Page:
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Lord Lieutenant of Ireland Lord Nugent.
Chief Secretary-Mr. Peg. W HARTON.
in the Cabinet -Sir FREDERICK FLOOD.
One of our reasons for disbelieving this report is, that, as our readers must have observed, in the above list, some of the most distinguished Leaders of Opposition are included. It is, however, on the other hand, but candid to admit, that in the course of the morning, Stocks experienced a slight rise.
If there be any foundation for this rumour, we conclude that Mr. B. GORDON will drop his motion
relative to the Order of the Bath.
A TRUE NARRATIVE*
OF THE PHRENSY OF HURLOTHRUMBO VETUS,
ESQ. IN A LETTER FROM SIR BART. TO
December 10, 1812.
As the phrensy of Mr. HURLOTHRUMBO VETUS has, of late, taken a more desperate turn, and as I feel
my character in some degree implicated in the notoriety which has accompanied his last paroxysm, I trust you will have the goodness to give insertion to the following Narrative :-On the 6th inst. while at dinner with one of my most distinguished nervous patients, I was called home to speak with a person who came to request my immediate attendance on a Gentleman who was dangerously ill: as the messenger was only a poor old woman, who implored me with
• This is an obvious imitation of Pope's Narrative of the Phrensy of John Dennis.
nothing but tears in her eyes, I should have declined going, but as she told me the Gentleman's name was Vetus, and as I knew he stood remarkably well with my dear and noble friend the Marquis WELLESLEY, I consented to attend, and I followed the old woman as soon as my chariot was got ready.
When I came to his lodging, near the King's Bench,* up three pair of stairs (which I should not have thus particularly mentioned, but that this lunatic conceals his place of residence, on purpose to prevent the good offices of certain charitable persons, who are bent, it is said, on effecting his cure by wholesome discipline,) when, I say, I came into his room, I found this unfortunate Gentleman in bed, with an Editor of a Newspaper standing on one side of him, and a t tall lusty Gentleman in spectacles
* It was reported that a person whose circumstances were embarrassed, and who lived in the rules of the King's Bench, wrote Vetus's Letters.-E.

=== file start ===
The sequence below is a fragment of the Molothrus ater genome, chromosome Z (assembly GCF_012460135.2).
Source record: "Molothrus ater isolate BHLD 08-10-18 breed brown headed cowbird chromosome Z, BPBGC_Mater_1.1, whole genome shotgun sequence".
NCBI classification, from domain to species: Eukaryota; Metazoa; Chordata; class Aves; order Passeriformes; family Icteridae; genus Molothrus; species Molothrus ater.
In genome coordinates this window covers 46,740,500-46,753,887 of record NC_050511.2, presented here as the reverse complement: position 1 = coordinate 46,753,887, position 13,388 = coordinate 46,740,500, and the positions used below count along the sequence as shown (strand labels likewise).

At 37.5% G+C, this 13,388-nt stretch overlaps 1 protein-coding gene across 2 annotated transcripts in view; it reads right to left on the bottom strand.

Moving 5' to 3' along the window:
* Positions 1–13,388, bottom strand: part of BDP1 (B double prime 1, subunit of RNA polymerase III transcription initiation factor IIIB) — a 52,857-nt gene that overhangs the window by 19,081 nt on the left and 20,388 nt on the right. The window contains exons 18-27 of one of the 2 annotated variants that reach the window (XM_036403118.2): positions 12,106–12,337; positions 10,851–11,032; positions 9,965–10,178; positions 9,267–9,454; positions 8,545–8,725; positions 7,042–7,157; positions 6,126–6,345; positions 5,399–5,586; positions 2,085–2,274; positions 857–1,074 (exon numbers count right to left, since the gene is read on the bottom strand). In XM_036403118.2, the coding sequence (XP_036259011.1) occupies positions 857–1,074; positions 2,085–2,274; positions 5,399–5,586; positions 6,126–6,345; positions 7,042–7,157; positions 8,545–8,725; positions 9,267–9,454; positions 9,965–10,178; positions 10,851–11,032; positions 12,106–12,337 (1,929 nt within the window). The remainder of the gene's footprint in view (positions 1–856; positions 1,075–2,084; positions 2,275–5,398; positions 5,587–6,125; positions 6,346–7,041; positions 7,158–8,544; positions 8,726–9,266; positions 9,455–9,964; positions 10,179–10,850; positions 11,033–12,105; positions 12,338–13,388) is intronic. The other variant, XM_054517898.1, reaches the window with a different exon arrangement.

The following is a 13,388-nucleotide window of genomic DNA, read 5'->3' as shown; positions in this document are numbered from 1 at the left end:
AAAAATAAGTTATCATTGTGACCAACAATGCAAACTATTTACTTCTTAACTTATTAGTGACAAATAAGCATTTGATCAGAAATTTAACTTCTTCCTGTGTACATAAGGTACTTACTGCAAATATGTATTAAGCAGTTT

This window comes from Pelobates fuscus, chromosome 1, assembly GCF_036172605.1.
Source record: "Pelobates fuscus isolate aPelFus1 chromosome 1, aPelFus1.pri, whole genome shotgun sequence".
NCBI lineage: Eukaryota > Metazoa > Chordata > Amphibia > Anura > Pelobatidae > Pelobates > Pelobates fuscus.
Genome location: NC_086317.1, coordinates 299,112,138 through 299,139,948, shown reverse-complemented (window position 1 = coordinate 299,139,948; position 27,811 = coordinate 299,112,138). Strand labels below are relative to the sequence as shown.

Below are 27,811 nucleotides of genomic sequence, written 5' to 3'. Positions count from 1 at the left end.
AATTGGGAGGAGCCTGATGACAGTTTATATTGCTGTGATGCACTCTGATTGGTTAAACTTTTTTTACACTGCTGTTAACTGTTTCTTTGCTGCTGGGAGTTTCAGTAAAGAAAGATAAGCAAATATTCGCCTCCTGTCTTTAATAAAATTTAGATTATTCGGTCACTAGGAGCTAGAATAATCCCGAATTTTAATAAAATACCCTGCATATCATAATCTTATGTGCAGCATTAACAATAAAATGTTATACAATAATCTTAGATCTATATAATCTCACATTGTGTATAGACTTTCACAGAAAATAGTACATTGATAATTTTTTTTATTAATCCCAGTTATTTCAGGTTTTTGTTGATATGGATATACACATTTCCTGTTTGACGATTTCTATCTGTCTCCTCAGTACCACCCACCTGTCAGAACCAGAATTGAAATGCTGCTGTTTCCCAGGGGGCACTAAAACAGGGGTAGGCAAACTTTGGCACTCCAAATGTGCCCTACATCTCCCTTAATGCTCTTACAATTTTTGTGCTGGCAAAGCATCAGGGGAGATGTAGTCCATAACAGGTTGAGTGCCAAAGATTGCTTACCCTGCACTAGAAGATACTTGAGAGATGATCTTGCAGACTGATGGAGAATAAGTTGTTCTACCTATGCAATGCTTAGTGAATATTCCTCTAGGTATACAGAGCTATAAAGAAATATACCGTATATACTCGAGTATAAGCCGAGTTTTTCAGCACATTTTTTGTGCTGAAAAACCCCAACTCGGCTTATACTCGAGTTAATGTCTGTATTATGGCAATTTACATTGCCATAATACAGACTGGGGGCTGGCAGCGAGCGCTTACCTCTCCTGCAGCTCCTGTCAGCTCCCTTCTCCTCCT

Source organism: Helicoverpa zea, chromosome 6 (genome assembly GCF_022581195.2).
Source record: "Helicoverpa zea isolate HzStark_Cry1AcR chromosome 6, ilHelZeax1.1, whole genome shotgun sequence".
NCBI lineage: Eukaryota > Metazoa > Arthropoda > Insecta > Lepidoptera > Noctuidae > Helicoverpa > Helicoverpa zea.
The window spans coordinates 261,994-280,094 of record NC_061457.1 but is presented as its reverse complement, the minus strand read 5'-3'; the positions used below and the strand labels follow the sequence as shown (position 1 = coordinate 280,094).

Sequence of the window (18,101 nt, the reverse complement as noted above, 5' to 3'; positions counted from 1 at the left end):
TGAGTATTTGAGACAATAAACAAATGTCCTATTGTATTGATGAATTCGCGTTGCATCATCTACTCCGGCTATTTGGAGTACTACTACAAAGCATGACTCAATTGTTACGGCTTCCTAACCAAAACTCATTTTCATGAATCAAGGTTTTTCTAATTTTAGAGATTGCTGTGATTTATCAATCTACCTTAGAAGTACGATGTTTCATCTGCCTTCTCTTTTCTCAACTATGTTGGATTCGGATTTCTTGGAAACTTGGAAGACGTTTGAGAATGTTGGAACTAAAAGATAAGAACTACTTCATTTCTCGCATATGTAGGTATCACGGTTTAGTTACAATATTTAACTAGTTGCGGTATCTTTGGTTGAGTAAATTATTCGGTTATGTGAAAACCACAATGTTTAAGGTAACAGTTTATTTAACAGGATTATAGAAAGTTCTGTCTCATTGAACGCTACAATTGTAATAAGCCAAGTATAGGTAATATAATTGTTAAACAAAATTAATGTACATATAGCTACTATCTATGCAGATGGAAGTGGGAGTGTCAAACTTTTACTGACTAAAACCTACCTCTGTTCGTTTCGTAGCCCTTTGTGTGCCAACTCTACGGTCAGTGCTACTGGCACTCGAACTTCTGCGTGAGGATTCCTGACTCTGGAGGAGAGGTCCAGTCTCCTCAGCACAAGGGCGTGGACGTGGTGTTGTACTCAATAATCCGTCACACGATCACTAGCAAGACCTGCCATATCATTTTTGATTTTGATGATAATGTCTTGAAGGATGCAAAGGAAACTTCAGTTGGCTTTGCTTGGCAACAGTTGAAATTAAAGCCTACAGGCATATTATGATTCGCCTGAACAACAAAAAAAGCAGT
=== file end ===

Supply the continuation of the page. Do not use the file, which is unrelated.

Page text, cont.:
f Probably Mr. Sydenbam, See p. 65.
sitting on the other, whom I afterwards learnt was in the Excise. On my entrance, the patient frowned upon me, and cried out with violence, “ 'Sdeath, 'tis a spy from LIVERPOOL! there's a plot to betray
" Sir,” said I, “here is no plot, but for your own good; and I never have been in Liverpool in my life: the recovery of your senses requires my attendance, and I have been sent for on no other account. I then took a particular survey of his person, and the furniture and disposition of his apartments; his aspect was furious, and he rolled his eyes about with great velocity; his hair was grizzled and short, and his beard of the same colour but long; his eyebrows grey and thick, and, with perpetual frowning, they were almost grown into one. I omit to describe his personal attire ; suffice it to say, it was such as one would expect from one who for many years had been, from low circumstances, confined to these poor apartments: by the fire-side, there were a two-penn'orth of coals in a Times newspaper; and on the table (which had but
three legs) and the floor, which was not very perfect, there were piled huge heaps of paper of the same title, which the old Nurse said she was sure was the cause of his malady, and begged of me to remove them from his sight. There was nothing neat in the whole chamber except a half dozen books magnificently bound and gilded, which, notwithstanding my intimacy at Apsley-house, I never before heard of, nor, I believe, were any where else to be found; such as “ The Marquis Wellesley's Official Correspondence with Foreign Ministers in the years 1810 and 1811."
“ Plans for sending the Tower Hamlet Militia and the Light Horse Volunteers to re-inforce the Spanish army in the Peninsula." “ A Project for raising 1,000,0001. in hard cash.” “ An Account of the Travels and Adventures of Ferdinand Count Kolli,"+ and “ An Essay on Public
* At this period the residence of the Marquis Wellesley.-E.
† It will be recollected that the Moniteur published a story of a supposed emissary of Lord Wellesley's, called Baron or Count Kolli : the plan, as stated in the Moniteur, was too silly to be believed of a British Minister.-E.